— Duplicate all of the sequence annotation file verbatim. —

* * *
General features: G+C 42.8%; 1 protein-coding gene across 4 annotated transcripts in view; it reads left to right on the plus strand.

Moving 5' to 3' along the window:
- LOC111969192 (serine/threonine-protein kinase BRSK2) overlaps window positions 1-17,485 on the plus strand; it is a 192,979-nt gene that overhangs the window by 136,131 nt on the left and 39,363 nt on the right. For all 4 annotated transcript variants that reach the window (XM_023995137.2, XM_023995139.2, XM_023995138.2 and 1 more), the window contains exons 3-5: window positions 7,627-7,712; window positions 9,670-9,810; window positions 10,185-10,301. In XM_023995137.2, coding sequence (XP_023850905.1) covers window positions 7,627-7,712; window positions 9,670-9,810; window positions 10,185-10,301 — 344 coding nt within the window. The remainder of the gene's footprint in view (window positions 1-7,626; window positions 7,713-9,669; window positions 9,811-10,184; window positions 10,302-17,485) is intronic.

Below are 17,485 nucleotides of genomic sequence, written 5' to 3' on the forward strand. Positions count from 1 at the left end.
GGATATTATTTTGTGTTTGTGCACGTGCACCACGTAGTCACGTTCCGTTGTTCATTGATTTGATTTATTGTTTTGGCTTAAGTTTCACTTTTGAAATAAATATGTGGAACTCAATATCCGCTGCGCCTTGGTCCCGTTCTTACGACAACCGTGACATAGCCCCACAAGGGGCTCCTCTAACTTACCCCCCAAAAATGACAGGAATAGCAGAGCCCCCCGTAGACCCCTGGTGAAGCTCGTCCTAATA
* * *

General features: G+C 42.8%; 1 protein-coding gene across 4 annotated transcripts in view; it reads left to right on the plus strand.

Moving 5' to 3' along the window:
- LOC111969192 (serine/threonine-protein kinase BRSK2) overlaps window positions 1-17,485 on the plus strand; it is a 192,979-nt gene that overhangs the window by 136,131 nt on the left and 39,363 nt on the right. For all 4 annotated transcript variants that reach the window (XM_023995137.2, XM_023995139.2, XM_023995138.2 and 1 more), the window contains exons 3-5: window positions 7,627-7,712; window positions 9,670-9,810; window positions 10,185-10,301. In XM_023995137.2, coding sequence (XP_023850905.1) covers window positions 7,627-7,712; window positions 9,670-9,810; window positions 10,185-10,301 — 344 coding nt within the window. The remainder of the gene's footprint in view (window positions 1-7,626; window positions 7,713-9,669; window positions 9,811-10,184; window positions 10,302-17,485) is intronic.

Below are 17,485 nucleotides of genomic sequence, written 5' to 3' on the forward strand. Positions count from 1 at the left end.
GGATATTATTTTGTGTTTGTGCACGTGCACCACGTAGTCACGTTCCGTTGTTCATTGATTTGATTTATTGTTTTGGCTTAAGTTTCACTTTTGAAATAAATATGTGGAACTCAATATCCGCTGCGCCTTGGTCCCGTTCTTACGACAACCGTGACATAGCCCCACAAGGGGCTCCTCTAACTTACCCCCCAAAAATGACAGGAATAGCAGAGCCCCCCGTAGACCCCTGGTGAAGCTCGTCCTAATA